Lawmakers want information on Facebook courting kids

Now that Facebook has gone public, kids are the last area in the United States where there is a market potential.  As the company considers letting kids younger than 13 years old in upfront rather than sneaking in through cracks in the system, there are growing concerns for lawmakers and a number of advocacy groups.  

Jeff Chester of the Center for Digital Democracy stated, “Now that they’re public, kids are the last area in the US where there is a market potential.  We urge Facebook to fogo collecting or using preteens’ information to show them ads, expose them to social media marketing practices, or analyze and track their activity using social analytics for commercial purposes.  This includes information shared on the Facebook site and throughout its platforms, including its mobile service.

Enforcing age restrictions on the Internet is a difficult issue, especially when many reports have shown parents want their children to access online content and services.  Reps. Ed Market (D-Mass) and Joe Barton (R-Texas) asked Facebook for more information about the data the social network could someday collect from kids and whether it might be used for ads or shared with third parties.  But Facebook has avoided spelling out any of its plans.  The lawmakers released a letter Friday from the company that basically repeats Facebook’s previous statement that it has “made no final decision whether to change our current approach to prohibiting children under 13 from joining Facebook.”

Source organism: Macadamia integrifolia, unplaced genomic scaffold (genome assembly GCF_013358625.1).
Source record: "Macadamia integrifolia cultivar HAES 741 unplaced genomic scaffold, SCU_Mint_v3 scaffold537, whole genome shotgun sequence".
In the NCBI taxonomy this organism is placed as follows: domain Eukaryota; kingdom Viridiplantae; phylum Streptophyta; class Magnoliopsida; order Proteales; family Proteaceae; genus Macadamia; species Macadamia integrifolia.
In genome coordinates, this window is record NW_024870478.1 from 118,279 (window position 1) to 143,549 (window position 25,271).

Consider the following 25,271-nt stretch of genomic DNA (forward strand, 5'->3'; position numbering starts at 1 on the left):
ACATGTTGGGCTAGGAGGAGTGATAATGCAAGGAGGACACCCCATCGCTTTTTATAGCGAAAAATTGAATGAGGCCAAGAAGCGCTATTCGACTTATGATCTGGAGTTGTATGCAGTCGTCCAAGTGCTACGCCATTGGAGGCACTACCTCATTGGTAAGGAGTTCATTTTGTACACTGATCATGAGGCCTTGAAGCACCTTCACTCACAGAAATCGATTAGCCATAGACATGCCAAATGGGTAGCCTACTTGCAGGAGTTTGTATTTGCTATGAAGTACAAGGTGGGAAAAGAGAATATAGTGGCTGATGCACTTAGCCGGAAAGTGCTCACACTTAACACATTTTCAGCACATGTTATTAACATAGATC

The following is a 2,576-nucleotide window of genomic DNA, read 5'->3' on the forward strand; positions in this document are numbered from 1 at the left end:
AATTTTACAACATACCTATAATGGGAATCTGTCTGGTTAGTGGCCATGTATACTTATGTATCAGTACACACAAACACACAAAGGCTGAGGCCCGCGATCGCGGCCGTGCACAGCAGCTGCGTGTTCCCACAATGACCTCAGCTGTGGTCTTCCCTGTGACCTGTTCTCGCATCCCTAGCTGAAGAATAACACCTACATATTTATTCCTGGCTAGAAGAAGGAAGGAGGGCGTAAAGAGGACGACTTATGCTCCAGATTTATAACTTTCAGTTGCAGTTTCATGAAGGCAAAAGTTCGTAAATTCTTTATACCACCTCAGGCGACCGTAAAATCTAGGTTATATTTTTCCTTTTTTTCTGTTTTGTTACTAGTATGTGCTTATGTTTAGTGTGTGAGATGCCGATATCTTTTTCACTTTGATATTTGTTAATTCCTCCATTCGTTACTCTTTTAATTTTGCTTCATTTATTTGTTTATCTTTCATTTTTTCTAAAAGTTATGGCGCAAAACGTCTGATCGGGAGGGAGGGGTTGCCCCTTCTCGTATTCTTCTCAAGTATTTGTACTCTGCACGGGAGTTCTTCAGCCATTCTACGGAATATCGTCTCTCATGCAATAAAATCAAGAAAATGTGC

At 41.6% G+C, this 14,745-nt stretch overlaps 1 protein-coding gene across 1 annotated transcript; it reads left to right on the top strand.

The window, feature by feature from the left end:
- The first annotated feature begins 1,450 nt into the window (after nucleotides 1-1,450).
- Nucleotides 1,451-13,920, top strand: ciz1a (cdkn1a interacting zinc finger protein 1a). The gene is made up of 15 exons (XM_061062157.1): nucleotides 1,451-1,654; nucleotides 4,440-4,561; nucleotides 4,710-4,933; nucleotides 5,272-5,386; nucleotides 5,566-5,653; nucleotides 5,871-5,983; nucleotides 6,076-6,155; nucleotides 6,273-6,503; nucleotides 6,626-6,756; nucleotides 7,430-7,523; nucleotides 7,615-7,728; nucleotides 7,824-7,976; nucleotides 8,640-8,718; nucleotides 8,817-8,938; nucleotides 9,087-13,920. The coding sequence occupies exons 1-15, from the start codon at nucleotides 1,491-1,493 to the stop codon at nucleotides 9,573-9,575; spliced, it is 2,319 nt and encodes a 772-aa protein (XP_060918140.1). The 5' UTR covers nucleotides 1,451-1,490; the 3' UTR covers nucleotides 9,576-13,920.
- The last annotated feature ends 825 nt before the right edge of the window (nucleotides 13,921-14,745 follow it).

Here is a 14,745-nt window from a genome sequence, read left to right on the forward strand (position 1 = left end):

Instead, Facebook promised to work with lawmakers if it decides to go that route.  And the company devoted the letter to describing its work to keep child predators off the website, thwart bullying and provide resources to parents and minors.


Questions for the class:

1- Even with incredible market potential, are the rewards worth the risk for Facebook to fully open its doors to users that are 12 years and younger?

2- IF Facebook does, in fact, go this route, what are the least of precautions they should take in ensuring the safety of this younger user-base?




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